Congenital Myasthenic Syndromes aregenetic muscular disorders caused by flaws at the neuromuscular junctions.
|mmagsi||Chronic Lymphocytic Leukemia is a difficult disorder to cope with. Patients are suggested to stay healthy and clean. They should do all they can to avoid infections, go to all of their appointments, and reduce the chance of second cancers (by not smoking and drinking alcohol) Emotional support should be given by family for going through treatment can be overwhelming. Physical activities, a good nutrition, and resting are important factors to improve the well-being of the patient. Open conversations about concerns and fears are also helpful. Counselling and medications may aid with emotional distress.|
Hello, I am French, mom of a little girl and I am new on the forum. I am sorry for my bad English level. I'm reached by a congenital myasthenic syndrom. For moment, I take ephedrin and mestinon but it's not easy every day ... Is what somebody is touched by this kind of disease ? which treatment do you take ? Thank you for your answer. Isabelle
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CoRDS, or the Coordination of Rare Diseases at Sanford, is based at Sanford Research in Sioux Falls, South Dakota. It provides researchers with a centralized, international patient registry for all rare diseases. This program allows patients and researchers to connect as easily as possible to help advance treatments and cures for rare diseases. The CoRDS team works with patient advocacy groups, individuals and researchers to help in the advancement of research in over 7,000 rare diseases. The registry is free for patients to enroll and researchers to access.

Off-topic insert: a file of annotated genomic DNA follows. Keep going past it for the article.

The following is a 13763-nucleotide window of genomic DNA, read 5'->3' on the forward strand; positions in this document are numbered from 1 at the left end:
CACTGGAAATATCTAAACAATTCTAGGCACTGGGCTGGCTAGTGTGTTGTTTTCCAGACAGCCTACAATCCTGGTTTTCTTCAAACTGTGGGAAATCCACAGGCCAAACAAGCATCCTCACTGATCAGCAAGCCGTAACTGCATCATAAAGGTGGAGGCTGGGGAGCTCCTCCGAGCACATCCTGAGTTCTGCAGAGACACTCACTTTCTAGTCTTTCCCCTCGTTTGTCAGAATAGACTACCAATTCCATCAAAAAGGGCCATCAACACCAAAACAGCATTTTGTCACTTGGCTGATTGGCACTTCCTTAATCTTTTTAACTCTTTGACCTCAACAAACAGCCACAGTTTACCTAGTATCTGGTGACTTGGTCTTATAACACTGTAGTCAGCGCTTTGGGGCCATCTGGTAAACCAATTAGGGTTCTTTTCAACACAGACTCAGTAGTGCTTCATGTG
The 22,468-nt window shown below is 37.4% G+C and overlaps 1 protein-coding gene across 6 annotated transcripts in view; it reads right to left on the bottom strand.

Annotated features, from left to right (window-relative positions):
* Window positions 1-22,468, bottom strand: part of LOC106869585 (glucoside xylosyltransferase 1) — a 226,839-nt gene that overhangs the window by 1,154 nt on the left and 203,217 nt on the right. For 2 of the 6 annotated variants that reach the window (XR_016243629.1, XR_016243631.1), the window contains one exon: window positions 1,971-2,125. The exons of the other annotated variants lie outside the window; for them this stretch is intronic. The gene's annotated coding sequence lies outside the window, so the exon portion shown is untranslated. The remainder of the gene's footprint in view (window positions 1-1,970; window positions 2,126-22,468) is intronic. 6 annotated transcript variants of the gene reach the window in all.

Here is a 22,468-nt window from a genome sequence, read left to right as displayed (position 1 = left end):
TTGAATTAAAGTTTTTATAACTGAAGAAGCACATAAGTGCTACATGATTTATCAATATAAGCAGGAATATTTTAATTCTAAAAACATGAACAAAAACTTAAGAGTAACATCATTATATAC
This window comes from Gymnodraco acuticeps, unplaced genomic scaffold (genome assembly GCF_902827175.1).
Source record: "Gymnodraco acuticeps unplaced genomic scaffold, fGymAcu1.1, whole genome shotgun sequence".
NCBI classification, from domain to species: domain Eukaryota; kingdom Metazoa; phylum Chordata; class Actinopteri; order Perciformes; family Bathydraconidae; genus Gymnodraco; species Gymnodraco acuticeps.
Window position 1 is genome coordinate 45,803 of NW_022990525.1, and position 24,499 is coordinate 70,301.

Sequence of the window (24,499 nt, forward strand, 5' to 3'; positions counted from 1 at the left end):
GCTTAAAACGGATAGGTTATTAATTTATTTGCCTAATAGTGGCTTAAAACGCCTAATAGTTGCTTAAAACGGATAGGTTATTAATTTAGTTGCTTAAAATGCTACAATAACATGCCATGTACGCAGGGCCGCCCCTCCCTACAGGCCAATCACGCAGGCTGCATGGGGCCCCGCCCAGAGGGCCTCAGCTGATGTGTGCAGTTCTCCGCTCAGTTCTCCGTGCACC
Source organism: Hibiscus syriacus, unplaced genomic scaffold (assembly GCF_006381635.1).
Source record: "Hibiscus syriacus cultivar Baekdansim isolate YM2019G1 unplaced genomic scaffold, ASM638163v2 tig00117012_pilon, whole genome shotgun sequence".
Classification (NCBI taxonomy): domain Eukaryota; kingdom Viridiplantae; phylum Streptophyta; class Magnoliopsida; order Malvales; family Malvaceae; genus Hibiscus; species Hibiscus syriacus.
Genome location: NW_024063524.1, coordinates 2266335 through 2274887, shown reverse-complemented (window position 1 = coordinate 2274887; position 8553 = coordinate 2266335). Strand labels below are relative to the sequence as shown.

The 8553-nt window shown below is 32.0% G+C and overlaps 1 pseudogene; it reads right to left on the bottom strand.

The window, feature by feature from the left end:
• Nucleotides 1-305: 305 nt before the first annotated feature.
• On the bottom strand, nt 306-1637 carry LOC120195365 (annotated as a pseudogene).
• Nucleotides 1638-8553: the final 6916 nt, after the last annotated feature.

Enrolling is easy.
After these steps, the enrollment process is complete. All other questions are voluntary. However, these questions are important to patients and their families to create awareness as well as to researchers to study rare diseases. This is why we ask our participants to update their information annually or anytime changes to their information occur.
Researchers can contact CoRDS to determine if the registry contains participants with the rare disease they are researching. If the researcher determines there is a sufficient number of participants or data on the rare disease of interest within the registry, the researcher can apply for access. Upon approval from the CoRDS Scientific Advisory Board, CoRDS staff will reach out to participants on behalf of the researcher. It is then up to the participant to determine if they would like to join the study.
Visit sanfordresearch.org/CoRDS to enroll.
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